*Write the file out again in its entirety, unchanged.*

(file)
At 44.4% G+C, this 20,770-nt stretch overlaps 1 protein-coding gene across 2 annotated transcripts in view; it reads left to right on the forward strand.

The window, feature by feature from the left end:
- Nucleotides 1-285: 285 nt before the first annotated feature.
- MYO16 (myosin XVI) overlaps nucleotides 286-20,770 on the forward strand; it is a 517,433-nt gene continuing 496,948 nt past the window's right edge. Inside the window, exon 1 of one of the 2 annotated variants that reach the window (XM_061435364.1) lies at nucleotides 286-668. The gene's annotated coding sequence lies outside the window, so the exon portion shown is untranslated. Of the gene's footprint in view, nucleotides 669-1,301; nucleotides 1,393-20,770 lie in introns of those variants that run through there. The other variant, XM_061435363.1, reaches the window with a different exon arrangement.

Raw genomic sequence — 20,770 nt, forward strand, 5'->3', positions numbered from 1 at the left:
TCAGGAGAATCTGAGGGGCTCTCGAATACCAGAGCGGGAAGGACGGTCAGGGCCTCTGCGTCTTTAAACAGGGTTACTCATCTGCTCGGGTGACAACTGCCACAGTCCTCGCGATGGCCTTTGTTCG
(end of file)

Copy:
At 44.4% G+C, this 20,770-nt stretch overlaps 1 protein-coding gene across 2 annotated transcripts in view; it reads left to right on the forward strand.

The window, feature by feature from the left end:
- Nucleotides 1-285: 285 nt before the first annotated feature.
- MYO16 (myosin XVI) overlaps nucleotides 286-20,770 on the forward strand; it is a 517,433-nt gene continuing 496,948 nt past the window's right edge. Inside the window, exon 1 of one of the 2 annotated variants that reach the window (XM_061435364.1) lies at nucleotides 286-668. The gene's annotated coding sequence lies outside the window, so the exon portion shown is untranslated. Of the gene's footprint in view, nucleotides 669-1,301; nucleotides 1,393-20,770 lie in introns of those variants that run through there. The other variant, XM_061435363.1, reaches the window with a different exon arrangement.

Raw genomic sequence — 20,770 nt, forward strand, 5'->3', positions numbered from 1 at the left:
TCAGGAGAATCTGAGGGGCTCTCGAATACCAGAGCGGGAAGGACGGTCAGGGCCTCTGCGTCTTTAAACAGGGTTACTCATCTGCTCGGGTGACAACTGCCACAGTCCTCGCGATGGCCTTTGTTCG